The Bank of England
The Bank of England may have overstated amount to be borrowed Reuters

The UK may need to raise almost £10bn less than expected from financial markets this year after its statisticians and the finance ministry discovered a raft of errors in a key measure of borrowing requirements.

The Office for National Statistics said errors in the finance ministry's reporting systems - largely linked to transfers from the Bank of England - meant the amount of money Britain needed to borrow since December 2012 had been overstated by £9.68bn ($15bn, €12bn), according to Reuters.

The mistakes in the calculation of the central government net cash requirement (CGNCR) - one of the longest-running pieces of government financial data - do not affect the measure against which the government's deficit reduction goals are benchmarked.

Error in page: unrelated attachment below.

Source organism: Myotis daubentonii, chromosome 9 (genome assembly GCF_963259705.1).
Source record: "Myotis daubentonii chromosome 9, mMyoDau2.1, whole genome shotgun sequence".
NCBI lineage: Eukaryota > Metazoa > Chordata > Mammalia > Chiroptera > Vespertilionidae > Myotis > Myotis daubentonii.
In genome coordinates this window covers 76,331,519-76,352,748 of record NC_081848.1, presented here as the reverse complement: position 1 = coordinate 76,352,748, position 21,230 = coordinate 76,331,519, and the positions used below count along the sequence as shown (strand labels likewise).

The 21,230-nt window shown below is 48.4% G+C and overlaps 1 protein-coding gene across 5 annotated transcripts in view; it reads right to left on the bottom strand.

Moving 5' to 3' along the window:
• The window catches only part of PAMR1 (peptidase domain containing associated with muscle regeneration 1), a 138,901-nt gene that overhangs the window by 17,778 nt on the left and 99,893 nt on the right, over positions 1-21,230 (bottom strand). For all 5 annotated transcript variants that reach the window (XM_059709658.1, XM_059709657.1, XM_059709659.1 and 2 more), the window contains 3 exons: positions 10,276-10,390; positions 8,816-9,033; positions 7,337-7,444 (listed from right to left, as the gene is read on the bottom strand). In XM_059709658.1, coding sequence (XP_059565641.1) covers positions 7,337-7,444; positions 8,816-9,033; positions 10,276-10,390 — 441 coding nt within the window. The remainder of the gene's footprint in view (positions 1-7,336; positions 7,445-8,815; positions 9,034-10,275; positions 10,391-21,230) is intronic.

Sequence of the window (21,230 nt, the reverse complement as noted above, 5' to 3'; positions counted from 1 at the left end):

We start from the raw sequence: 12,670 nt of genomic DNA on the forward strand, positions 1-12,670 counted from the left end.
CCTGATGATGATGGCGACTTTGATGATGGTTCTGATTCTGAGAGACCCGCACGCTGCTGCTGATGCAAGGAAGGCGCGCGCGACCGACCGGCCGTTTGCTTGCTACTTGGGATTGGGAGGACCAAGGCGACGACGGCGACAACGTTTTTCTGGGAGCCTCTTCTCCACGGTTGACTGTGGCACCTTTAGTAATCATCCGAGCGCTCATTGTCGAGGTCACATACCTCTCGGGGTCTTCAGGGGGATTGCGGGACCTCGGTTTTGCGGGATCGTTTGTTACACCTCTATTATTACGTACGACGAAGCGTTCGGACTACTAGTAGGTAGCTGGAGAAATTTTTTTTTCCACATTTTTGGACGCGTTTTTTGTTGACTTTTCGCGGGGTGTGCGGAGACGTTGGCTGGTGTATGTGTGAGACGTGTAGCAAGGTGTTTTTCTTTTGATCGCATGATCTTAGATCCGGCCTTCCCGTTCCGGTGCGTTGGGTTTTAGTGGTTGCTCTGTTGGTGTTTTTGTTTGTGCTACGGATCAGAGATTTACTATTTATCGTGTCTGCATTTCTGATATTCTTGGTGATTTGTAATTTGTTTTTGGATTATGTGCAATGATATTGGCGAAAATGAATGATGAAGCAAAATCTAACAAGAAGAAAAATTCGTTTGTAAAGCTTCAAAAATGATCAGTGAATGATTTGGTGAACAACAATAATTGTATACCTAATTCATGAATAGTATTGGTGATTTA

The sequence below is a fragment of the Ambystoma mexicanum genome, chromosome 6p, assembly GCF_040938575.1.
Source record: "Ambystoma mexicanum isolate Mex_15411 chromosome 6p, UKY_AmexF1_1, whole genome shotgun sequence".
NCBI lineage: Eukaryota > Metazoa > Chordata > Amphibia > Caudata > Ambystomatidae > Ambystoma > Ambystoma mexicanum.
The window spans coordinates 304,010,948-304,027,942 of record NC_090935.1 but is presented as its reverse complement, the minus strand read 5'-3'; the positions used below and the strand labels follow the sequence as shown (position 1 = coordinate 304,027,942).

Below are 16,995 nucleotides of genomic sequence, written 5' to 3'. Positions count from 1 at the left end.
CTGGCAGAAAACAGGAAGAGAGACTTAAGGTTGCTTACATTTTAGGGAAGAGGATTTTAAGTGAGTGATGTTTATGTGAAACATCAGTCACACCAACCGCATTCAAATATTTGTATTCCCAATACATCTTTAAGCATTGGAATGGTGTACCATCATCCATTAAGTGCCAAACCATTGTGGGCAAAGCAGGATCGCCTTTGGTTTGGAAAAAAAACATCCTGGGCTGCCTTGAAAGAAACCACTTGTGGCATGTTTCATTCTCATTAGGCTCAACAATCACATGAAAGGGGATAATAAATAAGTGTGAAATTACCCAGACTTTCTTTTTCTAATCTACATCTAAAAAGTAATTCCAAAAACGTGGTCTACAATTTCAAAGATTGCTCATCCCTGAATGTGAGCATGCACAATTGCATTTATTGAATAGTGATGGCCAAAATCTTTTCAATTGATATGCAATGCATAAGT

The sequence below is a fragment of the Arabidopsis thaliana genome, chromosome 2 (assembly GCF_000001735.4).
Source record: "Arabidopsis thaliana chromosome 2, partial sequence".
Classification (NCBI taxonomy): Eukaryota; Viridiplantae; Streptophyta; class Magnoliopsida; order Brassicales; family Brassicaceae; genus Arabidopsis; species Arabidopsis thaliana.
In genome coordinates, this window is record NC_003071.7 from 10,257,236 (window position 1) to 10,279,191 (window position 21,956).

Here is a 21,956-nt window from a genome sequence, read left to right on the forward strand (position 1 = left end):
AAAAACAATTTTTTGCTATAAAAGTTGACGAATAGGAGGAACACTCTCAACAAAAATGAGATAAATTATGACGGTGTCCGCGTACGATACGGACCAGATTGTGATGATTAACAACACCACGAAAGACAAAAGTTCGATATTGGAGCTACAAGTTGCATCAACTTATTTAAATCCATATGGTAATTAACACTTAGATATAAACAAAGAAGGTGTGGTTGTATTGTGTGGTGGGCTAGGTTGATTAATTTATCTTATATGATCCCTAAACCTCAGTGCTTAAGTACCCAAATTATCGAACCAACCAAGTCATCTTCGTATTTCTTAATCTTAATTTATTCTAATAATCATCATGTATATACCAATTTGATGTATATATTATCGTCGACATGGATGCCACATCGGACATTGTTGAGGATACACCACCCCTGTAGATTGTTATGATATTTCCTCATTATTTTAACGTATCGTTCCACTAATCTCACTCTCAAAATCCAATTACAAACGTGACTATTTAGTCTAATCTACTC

This means the discovery will not give Chancellor George Osborne a windfall to play with before May's General Election. Neither will it alleviate the problem of weaker-than-expected income tax revenue so far this year.

However, it does mean Britain will likely to need to raise much less money from financial markets between now and the end of March than previously stated – barring a sharp deterioration in the public finances in December's budget update.

The Debt Management Office said in April that it aimed to raise £141.2bn from markets by issuing £127.2bn of government bonds and a net £14bn of Treasury bills with maturities of a year and under, said Reuters.

The DMO deals with changes in how much Britain needs to borrow during the course of the year by altering the supply of Treasury bills, rather than gilts.

The DMO said on Wednesday 15 October that it would take the new borrowing needs into account when it gives an update on its debt issuance plans after Osborne delivers a budget update on 3 December.

It will also have to factor in new growth and borrowing forecasts from the government's fiscal watchdog, the Office for Budget Responsibility, which said income tax receipts were below forecast.